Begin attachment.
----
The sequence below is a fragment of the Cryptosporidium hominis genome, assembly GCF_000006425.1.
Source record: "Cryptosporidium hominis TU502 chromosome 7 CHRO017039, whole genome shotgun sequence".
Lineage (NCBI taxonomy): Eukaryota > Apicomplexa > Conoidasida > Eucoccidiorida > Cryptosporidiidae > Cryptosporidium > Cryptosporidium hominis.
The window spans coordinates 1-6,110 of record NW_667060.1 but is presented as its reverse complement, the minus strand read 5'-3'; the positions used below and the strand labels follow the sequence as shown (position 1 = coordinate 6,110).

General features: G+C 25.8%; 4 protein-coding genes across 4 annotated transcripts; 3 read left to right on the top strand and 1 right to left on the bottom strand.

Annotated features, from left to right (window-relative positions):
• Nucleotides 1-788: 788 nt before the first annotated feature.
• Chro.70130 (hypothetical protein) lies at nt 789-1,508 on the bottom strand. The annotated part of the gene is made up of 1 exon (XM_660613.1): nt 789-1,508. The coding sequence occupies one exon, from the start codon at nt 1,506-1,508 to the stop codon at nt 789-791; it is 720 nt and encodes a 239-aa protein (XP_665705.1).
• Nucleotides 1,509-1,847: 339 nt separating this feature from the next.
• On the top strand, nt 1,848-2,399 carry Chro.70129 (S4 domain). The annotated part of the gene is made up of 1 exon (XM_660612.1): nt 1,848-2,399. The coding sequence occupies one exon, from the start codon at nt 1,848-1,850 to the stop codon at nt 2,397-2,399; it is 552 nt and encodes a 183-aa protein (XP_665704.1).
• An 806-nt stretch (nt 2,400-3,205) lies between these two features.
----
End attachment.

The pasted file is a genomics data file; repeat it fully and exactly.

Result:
The sequence below is a fragment of the Cryptosporidium hominis genome, assembly GCF_000006425.1.
Source record: "Cryptosporidium hominis TU502 chromosome 7 CHRO017039, whole genome shotgun sequence".
Lineage (NCBI taxonomy): Eukaryota > Apicomplexa > Conoidasida > Eucoccidiorida > Cryptosporidiidae > Cryptosporidium > Cryptosporidium hominis.
The window spans coordinates 1-6,110 of record NW_667060.1 but is presented as its reverse complement, the minus strand read 5'-3'; the positions used below and the strand labels follow the sequence as shown (position 1 = coordinate 6,110).

General features: G+C 25.8%; 4 protein-coding genes across 4 annotated transcripts; 3 read left to right on the top strand and 1 right to left on the bottom strand.

Annotated features, from left to right (window-relative positions):
• Nucleotides 1-788: 788 nt before the first annotated feature.
• Chro.70130 (hypothetical protein) lies at nt 789-1,508 on the bottom strand. The annotated part of the gene is made up of 1 exon (XM_660613.1): nt 789-1,508. The coding sequence occupies one exon, from the start codon at nt 1,506-1,508 to the stop codon at nt 789-791; it is 720 nt and encodes a 239-aa protein (XP_665705.1).
• Nucleotides 1,509-1,847: 339 nt separating this feature from the next.
• On the top strand, nt 1,848-2,399 carry Chro.70129 (S4 domain). The annotated part of the gene is made up of 1 exon (XM_660612.1): nt 1,848-2,399. The coding sequence occupies one exon, from the start codon at nt 1,848-1,850 to the stop codon at nt 2,397-2,399; it is 552 nt and encodes a 183-aa protein (XP_665704.1).
• An 806-nt stretch (nt 2,400-3,205) lies between these two features.